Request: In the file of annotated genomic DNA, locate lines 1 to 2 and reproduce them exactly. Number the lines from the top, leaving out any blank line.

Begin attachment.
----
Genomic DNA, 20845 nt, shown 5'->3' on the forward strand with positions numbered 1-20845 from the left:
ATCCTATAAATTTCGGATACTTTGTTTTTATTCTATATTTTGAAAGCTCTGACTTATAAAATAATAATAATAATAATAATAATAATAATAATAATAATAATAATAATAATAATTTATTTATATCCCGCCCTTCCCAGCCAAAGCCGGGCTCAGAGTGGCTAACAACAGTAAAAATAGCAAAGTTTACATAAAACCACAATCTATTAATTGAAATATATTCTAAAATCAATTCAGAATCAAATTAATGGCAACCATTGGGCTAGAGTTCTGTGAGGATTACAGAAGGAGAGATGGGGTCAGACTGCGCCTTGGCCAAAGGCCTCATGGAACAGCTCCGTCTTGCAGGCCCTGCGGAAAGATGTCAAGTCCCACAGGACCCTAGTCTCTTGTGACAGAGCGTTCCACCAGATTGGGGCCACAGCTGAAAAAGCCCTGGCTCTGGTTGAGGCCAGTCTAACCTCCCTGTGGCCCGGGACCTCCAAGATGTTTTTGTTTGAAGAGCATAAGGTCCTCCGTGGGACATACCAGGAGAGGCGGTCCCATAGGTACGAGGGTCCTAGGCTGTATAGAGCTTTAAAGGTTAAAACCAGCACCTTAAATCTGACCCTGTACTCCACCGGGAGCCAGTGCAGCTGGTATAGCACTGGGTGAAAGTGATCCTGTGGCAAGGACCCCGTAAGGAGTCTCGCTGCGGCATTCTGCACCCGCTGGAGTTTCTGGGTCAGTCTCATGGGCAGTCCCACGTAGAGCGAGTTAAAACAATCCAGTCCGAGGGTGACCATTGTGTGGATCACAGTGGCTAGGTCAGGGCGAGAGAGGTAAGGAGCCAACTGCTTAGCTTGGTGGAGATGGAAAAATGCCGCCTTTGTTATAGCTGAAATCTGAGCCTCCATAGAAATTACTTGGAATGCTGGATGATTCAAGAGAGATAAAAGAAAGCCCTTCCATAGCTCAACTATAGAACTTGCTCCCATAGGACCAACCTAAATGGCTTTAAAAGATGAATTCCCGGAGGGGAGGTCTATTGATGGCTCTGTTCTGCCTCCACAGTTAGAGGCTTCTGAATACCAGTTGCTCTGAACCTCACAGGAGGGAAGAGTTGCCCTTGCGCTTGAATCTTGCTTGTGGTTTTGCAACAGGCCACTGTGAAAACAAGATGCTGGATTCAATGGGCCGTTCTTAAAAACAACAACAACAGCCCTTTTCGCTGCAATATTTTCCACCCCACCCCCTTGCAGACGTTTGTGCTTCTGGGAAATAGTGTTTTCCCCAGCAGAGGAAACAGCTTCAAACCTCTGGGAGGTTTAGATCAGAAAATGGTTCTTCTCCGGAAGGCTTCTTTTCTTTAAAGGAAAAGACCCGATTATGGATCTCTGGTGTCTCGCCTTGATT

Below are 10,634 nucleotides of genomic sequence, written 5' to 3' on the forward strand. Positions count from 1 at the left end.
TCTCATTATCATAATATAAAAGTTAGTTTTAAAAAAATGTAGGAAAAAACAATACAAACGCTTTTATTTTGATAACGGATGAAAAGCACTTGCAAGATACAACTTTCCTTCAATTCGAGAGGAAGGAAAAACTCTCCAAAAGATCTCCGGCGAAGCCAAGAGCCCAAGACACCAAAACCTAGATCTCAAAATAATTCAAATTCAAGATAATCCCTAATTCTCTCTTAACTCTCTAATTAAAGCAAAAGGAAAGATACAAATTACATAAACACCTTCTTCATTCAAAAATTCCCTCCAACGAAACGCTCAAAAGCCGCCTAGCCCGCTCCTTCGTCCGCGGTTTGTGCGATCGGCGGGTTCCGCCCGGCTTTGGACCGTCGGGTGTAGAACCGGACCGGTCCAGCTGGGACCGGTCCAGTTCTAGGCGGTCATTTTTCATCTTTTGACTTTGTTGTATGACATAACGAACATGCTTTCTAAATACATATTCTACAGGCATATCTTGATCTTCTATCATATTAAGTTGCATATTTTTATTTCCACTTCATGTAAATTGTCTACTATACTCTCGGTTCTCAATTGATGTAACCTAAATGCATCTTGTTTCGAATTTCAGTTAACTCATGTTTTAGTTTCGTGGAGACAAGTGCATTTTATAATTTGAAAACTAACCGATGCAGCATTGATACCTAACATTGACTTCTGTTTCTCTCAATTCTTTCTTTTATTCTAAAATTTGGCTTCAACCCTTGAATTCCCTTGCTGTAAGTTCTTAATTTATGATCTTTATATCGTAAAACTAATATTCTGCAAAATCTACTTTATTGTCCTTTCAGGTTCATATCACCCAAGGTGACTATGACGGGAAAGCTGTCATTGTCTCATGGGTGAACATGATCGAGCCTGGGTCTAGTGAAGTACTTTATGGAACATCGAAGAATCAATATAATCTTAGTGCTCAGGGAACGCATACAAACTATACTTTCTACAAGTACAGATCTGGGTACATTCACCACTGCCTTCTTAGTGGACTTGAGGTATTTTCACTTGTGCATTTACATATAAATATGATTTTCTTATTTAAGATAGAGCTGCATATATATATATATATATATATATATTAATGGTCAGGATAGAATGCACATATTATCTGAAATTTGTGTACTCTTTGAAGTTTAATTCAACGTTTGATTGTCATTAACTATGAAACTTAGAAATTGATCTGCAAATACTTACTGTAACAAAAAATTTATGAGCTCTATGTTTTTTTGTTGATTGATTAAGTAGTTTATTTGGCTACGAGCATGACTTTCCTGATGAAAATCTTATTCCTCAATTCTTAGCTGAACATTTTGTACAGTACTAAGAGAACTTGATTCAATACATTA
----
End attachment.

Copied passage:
Genomic DNA, 20845 nt, shown 5'->3' on the forward strand with positions numbered 1-20845 from the left:
ATCCTATAAATTTCGGATACTTTGTTTTTATTCTATATTTTGAAAGCTCTGACTTATAAAATAATAATAATAATAATAATAATAATAATAATAATAATAATAATAATAATAATTTATTTATATCCCGCCCTTCCCAGCCAAAGCCGGGCTCAGAGTGGCTAACAACAGTAAAAATAGCAAAGTTTACATAAAACCACAATCTATTAATTGAAATATATTCTAAAATCAATTCAGAATCAAATTAATGGCAACCATTGGGCTAGAGTTCTGTGAGGATTACAGAAGGAGAGATGGGGTCAGACTGCGCCTTGGCCAAAGGCCTCATGGAACAGCTCCGTCTTGCAGGCCCTGCGGAAAGATGTCAAGTCCCACAGGACCCTAGTCTCTTGTGACAGAGCGTTCCACCAGATTGGGGCCACAGCTGAAAAAGCCCTGGCTCTGGTTGAGGCCAGTCTAACCTCCCTGTGGCCCGGGACCTCCAAGATGTTTTTGTTTGAAGAGCATAAGGTCCTCCGTGGGACATACCAGGAGAGGCGGTCCCATAGGTACGAGGGTCCTAGGCTGTATAGAGCTTTAAAGGTTAAAACCAGCACCTTAAATCTGACCCTGTACTCCACCGGGAGCCAGTGCAGCTGGTATAGCACTGGGTGAAAGTGATCCTGTGGCAAGGACCCCGTAAGGAGTCTCGCTGCGGCATTCTGCACCCGCTGGAGTTTCTGGGTCAGTCTCATGGGCAGTCCCACGTAGAGCGAGTTAAAACAATCCAGTCCGAGGGTGACCATTGTGTGGATCACAGTGGCTAGGTCAGGGCGAGAGAGGTAAGGAGCCAACTGCTTAGCTTGGTGGAGATGGAAAAATGCCGCCTTTGTTATAGCTGAAATCTGAGCCTCCATAGAAATTACTTGGAATGCTGGATGATTCAAGAGAGATAAAAGAAAGCCCTTCCATAGCTCAACTATAGAACTTGCTCCCATAGGACCAACCTAAATGGCTTTAAAAGATGAATTCCCGGAGGGGAGGTCTATTGATGGCTCTGTTCTGCCTCCACAGTTAGAGGCTTCTGAATACCAGTTGCTCTGAACCTCACAGGAGGGAAGAGTTGCCCTTGCGCTTGAATCTTGCTTGTGGTTTTGCAACAGGCCACTGTGAAAACAAGATGCTGGATTCAATGGGCCGTTCTTAAAAACAACAACAACAGCCCTTTTCGCTGCAATATTTTCCACCCCACCCCCTTGCAGACGTTTGTGCTTCTGGGAAATAGTGTTTTCCCCAGCAGAGGAAACAGCTTCAAACCTCTGGGAGGTTTAGATCAGAAAATGGTTCTTCTCCGGAAGGCTTCTTTTCTTTAAAGGAAAAGACCCGATTATGGATCTCTGGTGTCTCGCCTTGATT